Jazz Professional               



There is no substitute for live music



Talking to Les Tomkins in 1971

The enthusiasm of some young people for my playing recently, and their telling me that they enjoyed it much more by hearing me in person than on records, reminded me that there is no substitute for live music. When you hear a large symphony orchestra. for instance, in a concert hall, there’s a big, sweeping sound that just doesn’t get on to a record. To be actually in the hall with it is very thrilling.

It’s good to see fine musicians like Red Norvo and Joe Venuti still getting tremendous applause for their live performances. These men were stars with the Paul Whiteman band long before Benny Goodman and Teddy Wilson were heard of.

Now, Paul Whiteman wasn’t a jazz player, but he had a knack of finding talent, and he would fit these men into his big symphonic band, even though they might have had a different style. He had a keen appreciation of people like Bix Beiderbecke and Jack Teagarden; he would always recognise such men and hire them.

I remember Whiteman’s arrangement of “Sweet Sue” that he recorded. It has the typical Whiteman style, and at one point the whole band stops and Bix Beiderbecke plays about sixteen bars on his cornet with the rhythm section—just out of this world—and then they go back to that orchestral sound again. He made room for the great players.

So many of the later giants and bandleaders worked for Paul Whiteman. But, although he was billed as the “King Of Jazz”, it wasn’t really a jazz band. The real jazz bands of that time were Fletcher Henderson, McKinney’s Cotton-Pickers, and Benny Moten, out in Kansas City.

Jean Goldkette was another one who hired these same jazzmen, but he never made pretensions of being in the symphonic area. Whiteman, of course, introduced George Gershwin’s “Rhapsody In Blue”. He had an ideal pianist in Roy Bargy, who could play in the classical as well as the popular idiom.

It was only on rare occasions that I would sit in on the Goodman big band—maybe if Jess Stacy was ill or something. I have recorded with the big band, but that would be after I had left Goodman. I did a record date when Helen Forrest was singing; at the time that I left the band, Martha Tilton had been the vocalist. Big Sid Catlett was on drums, I remember, and Eddie Sauter did the arrangements. But that was just a one-day thing. In the main, Jess Stacy played with the big band and I played with the trio and quartet.

After Gene Krupa and I left, Goodman enlarged the small group to a sextet, with Charlie Christian, Cootie Williams and Georgie Auld. I did make some of his sextet recordings, but not until just after the war; Red Norvo was on vibes, Slam Stewart on bass, Morey Feld on drums.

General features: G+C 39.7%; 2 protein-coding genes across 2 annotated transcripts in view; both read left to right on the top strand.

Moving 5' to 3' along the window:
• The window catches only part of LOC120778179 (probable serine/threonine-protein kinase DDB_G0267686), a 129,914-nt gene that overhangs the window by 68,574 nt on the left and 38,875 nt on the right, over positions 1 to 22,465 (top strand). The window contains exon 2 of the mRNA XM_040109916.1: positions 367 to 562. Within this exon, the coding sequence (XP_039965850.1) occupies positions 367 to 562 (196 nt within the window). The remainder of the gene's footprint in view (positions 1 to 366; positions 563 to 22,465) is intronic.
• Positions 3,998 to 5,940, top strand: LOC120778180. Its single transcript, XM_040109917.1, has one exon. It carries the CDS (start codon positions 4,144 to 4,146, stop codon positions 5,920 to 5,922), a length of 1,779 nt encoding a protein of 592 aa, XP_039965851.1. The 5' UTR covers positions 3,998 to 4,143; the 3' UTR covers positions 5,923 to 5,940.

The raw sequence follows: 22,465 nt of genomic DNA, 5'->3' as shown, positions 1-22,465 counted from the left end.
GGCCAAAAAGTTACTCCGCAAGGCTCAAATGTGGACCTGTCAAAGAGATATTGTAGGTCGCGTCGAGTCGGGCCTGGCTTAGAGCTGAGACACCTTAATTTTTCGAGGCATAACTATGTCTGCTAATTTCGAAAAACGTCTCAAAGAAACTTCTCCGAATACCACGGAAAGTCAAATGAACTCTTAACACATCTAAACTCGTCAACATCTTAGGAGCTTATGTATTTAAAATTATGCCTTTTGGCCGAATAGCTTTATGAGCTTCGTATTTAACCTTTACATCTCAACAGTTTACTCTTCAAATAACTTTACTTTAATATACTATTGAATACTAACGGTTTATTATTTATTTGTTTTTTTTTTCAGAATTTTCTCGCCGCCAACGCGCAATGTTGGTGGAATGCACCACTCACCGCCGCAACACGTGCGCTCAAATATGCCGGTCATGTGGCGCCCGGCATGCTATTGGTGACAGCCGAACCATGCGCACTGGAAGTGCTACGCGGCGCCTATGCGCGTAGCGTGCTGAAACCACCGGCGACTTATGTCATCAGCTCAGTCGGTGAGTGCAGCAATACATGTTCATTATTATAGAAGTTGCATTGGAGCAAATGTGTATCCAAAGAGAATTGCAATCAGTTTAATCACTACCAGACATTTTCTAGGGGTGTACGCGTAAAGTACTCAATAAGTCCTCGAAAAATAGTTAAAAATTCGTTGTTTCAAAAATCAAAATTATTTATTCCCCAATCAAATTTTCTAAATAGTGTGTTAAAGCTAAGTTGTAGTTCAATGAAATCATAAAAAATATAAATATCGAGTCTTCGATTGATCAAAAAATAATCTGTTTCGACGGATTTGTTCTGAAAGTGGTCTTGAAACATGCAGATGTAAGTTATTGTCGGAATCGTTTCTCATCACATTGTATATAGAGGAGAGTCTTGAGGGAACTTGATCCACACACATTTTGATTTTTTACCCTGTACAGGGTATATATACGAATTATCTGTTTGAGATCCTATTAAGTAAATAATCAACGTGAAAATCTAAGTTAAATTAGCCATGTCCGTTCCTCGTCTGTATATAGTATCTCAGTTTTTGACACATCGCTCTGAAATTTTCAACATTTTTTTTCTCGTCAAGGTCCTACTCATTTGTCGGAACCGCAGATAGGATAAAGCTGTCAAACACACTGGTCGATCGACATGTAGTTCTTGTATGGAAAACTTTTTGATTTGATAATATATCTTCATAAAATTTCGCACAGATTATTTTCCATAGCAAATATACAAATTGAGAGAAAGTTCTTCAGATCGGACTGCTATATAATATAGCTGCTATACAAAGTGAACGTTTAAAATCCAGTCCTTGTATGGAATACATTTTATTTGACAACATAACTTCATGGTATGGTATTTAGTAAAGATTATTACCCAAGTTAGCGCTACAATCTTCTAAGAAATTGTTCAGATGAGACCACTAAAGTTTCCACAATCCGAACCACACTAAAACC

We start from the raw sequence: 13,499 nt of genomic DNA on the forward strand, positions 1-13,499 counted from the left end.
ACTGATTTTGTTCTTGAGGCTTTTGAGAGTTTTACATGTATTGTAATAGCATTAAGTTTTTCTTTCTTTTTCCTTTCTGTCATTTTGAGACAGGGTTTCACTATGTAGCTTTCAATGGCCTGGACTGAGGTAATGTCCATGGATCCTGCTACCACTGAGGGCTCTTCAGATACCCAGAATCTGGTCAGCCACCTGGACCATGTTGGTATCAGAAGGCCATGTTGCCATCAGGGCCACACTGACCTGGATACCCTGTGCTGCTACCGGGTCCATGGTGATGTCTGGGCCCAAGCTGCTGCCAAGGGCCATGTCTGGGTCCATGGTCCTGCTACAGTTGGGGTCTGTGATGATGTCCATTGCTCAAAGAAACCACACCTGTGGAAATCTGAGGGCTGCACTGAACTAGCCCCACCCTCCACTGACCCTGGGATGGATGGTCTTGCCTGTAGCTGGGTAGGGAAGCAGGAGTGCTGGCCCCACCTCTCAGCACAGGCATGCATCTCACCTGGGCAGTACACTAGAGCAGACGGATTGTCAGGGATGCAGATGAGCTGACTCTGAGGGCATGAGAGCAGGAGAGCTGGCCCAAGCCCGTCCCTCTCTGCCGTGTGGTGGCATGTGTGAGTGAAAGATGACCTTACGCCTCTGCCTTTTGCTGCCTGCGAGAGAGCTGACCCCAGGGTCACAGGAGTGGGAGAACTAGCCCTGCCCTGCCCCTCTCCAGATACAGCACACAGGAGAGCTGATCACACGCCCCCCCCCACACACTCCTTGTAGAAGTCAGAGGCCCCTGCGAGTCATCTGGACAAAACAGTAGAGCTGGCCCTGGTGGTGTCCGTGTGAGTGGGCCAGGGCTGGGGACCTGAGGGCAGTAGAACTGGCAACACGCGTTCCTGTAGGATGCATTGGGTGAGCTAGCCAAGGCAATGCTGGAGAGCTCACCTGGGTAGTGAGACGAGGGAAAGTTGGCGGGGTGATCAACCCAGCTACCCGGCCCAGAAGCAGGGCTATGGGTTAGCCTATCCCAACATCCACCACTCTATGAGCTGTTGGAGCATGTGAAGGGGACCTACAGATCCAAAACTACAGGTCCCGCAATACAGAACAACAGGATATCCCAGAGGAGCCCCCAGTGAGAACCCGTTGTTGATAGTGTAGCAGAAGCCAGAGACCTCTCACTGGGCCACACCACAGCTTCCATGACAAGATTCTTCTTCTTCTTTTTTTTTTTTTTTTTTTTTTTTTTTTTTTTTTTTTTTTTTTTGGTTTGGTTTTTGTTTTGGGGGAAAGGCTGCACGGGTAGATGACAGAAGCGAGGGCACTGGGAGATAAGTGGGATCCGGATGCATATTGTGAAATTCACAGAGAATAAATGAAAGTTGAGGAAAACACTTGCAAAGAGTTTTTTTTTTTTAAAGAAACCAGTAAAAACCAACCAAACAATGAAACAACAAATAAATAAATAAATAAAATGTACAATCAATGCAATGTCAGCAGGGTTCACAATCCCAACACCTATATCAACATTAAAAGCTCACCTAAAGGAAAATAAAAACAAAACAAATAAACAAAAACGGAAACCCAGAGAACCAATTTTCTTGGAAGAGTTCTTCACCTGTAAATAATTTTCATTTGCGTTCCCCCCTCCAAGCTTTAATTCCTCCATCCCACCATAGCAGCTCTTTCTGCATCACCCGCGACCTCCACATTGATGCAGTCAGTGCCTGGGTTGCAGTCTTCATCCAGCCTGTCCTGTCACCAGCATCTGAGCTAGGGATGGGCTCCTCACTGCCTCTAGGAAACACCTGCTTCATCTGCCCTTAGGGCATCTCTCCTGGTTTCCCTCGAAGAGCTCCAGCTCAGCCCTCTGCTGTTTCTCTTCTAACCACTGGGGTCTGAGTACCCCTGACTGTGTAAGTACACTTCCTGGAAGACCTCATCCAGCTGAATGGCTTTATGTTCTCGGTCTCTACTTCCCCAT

Although I’m regarded, I guess, as a small group player, I did have a big band myself in 1939, that I was very proud of. I did a great number of the arrangements for it myself. I would write the ballad standards, like “Sweet Lorraine”, “The Man I Love.” Buster Harding would contribute original up-tempo jazz numbers; likewise Edgar Sampson, and another guy, Danny Melson scored the current pop ballads that we played.

Different members of the band would do arrangements, too. Ben Webster—he was my tenor saxophone player before he went with Duke Ellington—wrote a wonderful, swinging original for us; you’d be surprised if you heard it now. It was called “Seventy-One”, because that was its number in our book. I’d say Ben has never played better than he did then, in the sense that my band’s arrangements were more comfortable for him than Ellington’s, I think. Because Ellington’s style is so unique and individual, and Ben is a foot-patting, Kansas City man, rooted in the Basie and Jay McShann type of jazz. Although Ben sounded mighty good with Ellington, especially on things like “Cotton Tail”, he seemed more at home in my band. I had a drummer who worked very well with Ben—a fellow from Detroit, J. C. Heard, who I brought to New York when he was sixteen years old. I believe he fitted Ben’s kind of beat rather better than Sonny Greer did with Duke’s band.

My working scene today is just taking whatever bookings come up; I don’t turn anything down. I’m for sale; I’ll play with a hundred pieces or do a solo job. Bobby Hackett and I work with a quartet sometimes. Within reasonable limits, a professional player should keep busy at music, even if it’s a commercial job that you don’t like. Fortunately, I am able to do a majority of pleasurable jobs, but I have done commercial jingles and stuff for radio and TV.

They pay well and, since I have lots of responsibilities, children to support, I need to make money. If it’s enough money, I’ll play the North Pole.

Copyright © 1971 Les Tomkins. All Rights Reserved.